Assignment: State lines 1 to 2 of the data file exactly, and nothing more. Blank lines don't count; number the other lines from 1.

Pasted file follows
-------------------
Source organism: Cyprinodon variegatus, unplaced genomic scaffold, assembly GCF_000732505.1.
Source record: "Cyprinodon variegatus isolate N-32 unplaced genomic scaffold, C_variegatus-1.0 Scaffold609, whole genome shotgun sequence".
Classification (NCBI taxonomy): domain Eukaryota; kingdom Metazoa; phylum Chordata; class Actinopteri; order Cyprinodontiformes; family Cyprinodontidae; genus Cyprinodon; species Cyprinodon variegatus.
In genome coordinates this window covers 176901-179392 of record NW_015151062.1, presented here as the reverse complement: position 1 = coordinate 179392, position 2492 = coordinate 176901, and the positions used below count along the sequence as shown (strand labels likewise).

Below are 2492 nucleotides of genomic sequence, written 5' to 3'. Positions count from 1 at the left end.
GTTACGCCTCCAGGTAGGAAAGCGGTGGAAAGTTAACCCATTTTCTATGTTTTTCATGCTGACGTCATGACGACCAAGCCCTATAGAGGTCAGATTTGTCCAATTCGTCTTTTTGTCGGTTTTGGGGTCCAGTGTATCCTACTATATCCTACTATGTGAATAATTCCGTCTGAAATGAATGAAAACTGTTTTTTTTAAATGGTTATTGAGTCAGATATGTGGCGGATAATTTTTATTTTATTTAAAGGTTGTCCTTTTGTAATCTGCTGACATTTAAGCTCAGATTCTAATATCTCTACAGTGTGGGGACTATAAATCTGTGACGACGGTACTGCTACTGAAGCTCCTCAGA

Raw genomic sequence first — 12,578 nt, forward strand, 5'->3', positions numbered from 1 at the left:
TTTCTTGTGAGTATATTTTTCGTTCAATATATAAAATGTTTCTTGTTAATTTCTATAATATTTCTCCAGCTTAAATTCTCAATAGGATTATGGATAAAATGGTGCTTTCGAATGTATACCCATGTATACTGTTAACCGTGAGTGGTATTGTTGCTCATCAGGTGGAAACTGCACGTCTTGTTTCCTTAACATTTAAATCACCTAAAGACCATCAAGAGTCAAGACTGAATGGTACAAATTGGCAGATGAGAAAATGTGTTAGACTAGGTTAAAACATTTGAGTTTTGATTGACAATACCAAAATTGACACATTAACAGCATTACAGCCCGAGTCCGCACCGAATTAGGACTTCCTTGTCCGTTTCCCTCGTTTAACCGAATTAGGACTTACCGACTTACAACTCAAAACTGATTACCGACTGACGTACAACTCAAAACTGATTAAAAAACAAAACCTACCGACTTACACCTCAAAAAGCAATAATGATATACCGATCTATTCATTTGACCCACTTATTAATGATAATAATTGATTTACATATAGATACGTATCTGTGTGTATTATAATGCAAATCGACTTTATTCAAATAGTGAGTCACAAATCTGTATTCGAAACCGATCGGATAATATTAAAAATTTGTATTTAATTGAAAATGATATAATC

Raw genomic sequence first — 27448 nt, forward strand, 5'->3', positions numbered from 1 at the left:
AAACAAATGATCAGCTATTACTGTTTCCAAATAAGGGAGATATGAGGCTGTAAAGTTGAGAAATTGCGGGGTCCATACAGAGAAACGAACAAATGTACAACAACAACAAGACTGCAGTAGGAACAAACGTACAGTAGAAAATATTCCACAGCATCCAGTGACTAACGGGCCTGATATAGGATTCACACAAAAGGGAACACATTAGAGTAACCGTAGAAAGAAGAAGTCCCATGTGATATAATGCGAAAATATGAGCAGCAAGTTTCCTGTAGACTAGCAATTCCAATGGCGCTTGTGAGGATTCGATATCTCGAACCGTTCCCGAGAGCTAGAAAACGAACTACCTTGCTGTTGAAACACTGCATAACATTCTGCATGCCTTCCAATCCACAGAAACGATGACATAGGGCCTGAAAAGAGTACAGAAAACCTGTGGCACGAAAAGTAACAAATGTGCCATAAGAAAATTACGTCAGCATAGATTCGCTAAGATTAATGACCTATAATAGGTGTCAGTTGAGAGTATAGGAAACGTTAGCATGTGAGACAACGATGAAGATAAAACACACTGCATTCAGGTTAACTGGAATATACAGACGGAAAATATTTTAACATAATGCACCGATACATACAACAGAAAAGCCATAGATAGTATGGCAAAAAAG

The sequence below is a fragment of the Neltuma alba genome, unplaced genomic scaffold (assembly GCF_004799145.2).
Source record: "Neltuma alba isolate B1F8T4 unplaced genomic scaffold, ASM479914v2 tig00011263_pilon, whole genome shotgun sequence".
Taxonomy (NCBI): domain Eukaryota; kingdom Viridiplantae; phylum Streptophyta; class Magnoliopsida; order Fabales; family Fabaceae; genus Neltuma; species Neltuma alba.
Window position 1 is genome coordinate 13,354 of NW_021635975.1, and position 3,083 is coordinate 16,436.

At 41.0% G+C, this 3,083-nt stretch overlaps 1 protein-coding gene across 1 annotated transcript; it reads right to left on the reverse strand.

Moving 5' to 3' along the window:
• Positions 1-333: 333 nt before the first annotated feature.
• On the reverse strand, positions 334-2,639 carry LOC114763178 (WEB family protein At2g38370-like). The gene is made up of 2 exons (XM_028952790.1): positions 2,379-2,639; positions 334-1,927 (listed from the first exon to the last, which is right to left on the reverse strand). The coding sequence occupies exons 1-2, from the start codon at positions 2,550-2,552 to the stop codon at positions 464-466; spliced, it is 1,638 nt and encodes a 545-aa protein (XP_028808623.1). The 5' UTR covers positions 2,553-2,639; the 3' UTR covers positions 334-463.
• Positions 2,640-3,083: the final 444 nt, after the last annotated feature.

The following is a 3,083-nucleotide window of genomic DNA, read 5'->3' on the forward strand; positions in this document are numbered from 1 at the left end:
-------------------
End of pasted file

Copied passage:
Source organism: Cyprinodon variegatus, unplaced genomic scaffold, assembly GCF_000732505.1.
Source record: "Cyprinodon variegatus isolate N-32 unplaced genomic scaffold, C_variegatus-1.0 Scaffold609, whole genome shotgun sequence".